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The most disastrous consequence of conquest, would be the annihilation of national and individual opulence. The mere destruction of the funds would beggar an incredible multitude; but the trade and the riches of England would infallibly perish with its security for property-its equal laws-its colonies and commanding navy. It is only necessary indeed to consider, how much greater and more powerful we are at this moment than our population or extent of territory should naturally have made us, to see how much more we should lose, in losing our independence, than any other people. We should fall like Tyre or Carthage, if the foundations of our commercial greatness were once withdrawn. The quantity of domestic misery which would be produced, in such a population as ours, by this vast and general impoverishment, surpasses all calculation. The author is very long upon it; and gives a number of pictures and details, which we recommend to the consideration of all those who think that industry is secure of its reward in every civilized society, and that it is mere romance for people in the middling conditions of life to fight for political privileges, or for the choice of their


The rigours of a suspicious provincial military government, would be displayed in full force over the politicians of conquered England. Our mobs and our clubs, and even our coffee-house conversations, would be effectually broken up by the sabre and the bayonet. Sanguinary punishments would repress the new invented crimes of suspected disaffection and sedition; and the happy invention of military conscription, would take off the turbulent part of our youth, to recruit the legions of their master, and to extend his conquests in another quarter of the globe.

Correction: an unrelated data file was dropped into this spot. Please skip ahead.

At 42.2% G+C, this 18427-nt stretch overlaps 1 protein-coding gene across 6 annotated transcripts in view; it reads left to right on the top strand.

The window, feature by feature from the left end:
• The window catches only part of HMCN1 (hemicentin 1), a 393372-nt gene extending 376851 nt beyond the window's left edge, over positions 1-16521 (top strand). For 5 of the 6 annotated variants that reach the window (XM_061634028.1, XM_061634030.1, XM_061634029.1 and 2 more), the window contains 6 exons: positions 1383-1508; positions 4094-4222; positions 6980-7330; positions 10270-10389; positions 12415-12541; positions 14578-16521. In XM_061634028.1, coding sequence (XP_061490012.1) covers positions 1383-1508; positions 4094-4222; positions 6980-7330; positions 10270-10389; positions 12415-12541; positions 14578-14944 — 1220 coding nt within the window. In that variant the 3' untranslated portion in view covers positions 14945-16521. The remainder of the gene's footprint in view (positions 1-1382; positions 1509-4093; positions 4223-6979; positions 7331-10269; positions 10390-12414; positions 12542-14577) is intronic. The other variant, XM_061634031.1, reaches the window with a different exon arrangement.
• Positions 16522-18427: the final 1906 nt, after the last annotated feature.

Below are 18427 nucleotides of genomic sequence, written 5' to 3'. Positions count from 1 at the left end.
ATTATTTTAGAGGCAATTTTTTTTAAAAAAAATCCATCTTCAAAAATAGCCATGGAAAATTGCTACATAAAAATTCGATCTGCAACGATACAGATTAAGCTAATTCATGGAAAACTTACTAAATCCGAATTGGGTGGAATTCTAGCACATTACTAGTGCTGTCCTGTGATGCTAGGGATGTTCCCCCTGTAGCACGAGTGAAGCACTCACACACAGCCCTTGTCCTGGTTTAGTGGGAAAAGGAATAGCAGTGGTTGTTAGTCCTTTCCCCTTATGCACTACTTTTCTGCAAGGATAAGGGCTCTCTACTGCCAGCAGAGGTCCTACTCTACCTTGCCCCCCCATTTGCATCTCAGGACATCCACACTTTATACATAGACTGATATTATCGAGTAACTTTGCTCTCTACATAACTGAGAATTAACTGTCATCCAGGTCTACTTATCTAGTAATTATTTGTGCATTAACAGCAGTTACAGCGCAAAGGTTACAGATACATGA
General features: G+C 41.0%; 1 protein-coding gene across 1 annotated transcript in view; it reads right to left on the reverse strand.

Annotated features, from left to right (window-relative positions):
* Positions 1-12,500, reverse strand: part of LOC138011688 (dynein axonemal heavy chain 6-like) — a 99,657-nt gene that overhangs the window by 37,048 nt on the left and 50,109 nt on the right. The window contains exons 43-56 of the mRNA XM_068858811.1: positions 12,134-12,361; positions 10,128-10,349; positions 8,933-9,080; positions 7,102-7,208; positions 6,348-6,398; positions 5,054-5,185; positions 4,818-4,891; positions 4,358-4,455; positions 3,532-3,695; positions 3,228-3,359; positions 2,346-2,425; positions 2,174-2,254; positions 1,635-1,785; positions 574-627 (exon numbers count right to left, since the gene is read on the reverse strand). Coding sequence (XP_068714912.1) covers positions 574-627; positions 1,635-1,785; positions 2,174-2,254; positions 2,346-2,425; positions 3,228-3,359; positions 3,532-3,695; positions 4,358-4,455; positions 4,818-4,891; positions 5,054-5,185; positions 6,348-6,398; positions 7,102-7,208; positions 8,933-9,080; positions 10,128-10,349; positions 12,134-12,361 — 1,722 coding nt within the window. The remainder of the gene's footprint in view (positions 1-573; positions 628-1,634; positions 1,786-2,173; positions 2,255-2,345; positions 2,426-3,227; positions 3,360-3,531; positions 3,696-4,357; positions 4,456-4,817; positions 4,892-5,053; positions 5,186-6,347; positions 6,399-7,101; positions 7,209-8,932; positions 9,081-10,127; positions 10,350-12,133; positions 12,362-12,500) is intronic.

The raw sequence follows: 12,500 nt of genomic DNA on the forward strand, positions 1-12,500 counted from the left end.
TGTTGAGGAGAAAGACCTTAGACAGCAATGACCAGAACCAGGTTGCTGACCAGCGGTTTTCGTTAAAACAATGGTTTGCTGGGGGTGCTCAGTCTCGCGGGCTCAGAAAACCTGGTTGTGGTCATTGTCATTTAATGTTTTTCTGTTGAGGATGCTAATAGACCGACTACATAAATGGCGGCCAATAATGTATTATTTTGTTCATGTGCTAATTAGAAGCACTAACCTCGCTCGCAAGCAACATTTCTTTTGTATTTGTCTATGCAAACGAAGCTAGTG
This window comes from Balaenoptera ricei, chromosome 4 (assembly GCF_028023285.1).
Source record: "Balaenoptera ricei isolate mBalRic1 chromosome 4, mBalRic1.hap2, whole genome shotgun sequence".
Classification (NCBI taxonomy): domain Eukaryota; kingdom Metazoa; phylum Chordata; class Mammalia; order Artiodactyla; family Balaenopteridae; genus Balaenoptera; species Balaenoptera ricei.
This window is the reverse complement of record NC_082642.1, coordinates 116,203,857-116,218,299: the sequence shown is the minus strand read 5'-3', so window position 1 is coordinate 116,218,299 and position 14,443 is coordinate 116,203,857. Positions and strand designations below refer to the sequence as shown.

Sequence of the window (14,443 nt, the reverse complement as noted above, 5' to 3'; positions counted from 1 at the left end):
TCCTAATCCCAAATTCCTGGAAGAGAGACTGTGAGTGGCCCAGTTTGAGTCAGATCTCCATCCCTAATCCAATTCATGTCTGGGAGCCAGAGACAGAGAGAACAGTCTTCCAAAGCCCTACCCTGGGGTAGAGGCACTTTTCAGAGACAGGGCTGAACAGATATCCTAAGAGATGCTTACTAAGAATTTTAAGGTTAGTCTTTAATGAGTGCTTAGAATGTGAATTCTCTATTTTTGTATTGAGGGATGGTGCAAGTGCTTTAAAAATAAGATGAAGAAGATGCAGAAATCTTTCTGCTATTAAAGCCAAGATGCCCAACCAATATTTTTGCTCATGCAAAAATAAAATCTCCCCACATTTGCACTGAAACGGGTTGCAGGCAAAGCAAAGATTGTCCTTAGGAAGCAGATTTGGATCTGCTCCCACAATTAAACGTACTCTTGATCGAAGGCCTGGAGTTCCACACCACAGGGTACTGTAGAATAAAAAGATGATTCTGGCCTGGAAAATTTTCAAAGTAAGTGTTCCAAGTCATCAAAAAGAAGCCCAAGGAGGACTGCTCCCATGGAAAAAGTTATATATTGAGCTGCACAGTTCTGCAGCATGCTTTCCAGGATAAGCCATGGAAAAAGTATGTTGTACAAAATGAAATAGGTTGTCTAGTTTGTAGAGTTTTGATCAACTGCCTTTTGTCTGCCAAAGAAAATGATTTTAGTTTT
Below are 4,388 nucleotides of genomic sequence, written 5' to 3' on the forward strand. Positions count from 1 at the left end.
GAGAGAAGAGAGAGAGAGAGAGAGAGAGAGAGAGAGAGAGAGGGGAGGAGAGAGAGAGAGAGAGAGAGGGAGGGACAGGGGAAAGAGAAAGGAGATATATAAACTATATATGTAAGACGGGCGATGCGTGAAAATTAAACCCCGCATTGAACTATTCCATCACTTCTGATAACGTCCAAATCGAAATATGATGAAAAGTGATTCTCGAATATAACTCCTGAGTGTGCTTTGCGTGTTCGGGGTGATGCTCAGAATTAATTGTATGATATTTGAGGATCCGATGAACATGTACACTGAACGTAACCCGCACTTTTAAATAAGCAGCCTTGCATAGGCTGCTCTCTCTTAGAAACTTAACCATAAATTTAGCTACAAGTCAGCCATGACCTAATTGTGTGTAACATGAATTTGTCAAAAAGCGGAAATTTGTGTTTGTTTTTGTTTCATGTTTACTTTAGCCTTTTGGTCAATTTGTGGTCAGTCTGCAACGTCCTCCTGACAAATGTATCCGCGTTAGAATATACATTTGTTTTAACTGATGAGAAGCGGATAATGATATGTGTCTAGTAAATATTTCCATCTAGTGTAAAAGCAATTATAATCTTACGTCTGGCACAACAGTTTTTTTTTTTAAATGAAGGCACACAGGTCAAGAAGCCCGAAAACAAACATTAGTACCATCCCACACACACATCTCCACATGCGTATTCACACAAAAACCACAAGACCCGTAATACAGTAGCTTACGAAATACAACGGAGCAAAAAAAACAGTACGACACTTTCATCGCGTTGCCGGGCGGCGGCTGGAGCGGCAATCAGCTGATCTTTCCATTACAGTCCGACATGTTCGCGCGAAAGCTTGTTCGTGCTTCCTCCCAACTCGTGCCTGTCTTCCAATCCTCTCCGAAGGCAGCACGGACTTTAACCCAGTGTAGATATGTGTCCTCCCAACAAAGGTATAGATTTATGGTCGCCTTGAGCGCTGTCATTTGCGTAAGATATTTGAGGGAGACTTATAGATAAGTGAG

The author next foresees the destruction of our religious liberty, and the compulsory restitution of Popery, among the immediate consequences of our subjugation. We hesitate more

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about this, than any of his preceding anticipations; though it is no doubt true, that the universality of that faith would be very convenient for an Emperor who keeps the Pope at his disposal, and that there is something in the constitution and doctrine of many of the Protestant churches which would be likely enough to give offence to an absolute sovereign.

The last evil to which the author directs the attention of his countrymen, is the general dissoluteness of manners which would result, partly from the debasement uniformly produced by loss of liberty, but chiefly from the contagion of that profligate and licentious soldiery which would be quartered over all the land, and would naturally take the lead in every thing in which their example could be seducing or pernicious.

Such are the obvious and tremendous evils which this author very fairly and clearly deduces from the supposition of our yielding to the fate which has already fallen on the greater part of Europe, and being subjugated by the arms of France. There is no fancy, unfortunately, and no exaggeration in the statement; every article of it is supported by precedents; every tint is coloured from the life. It is even a softened delineation; for no allowance is made for the peculiar rancour and hostility with which the enemy has always avowed himself to be actuated towards us, more than any other of his opponents.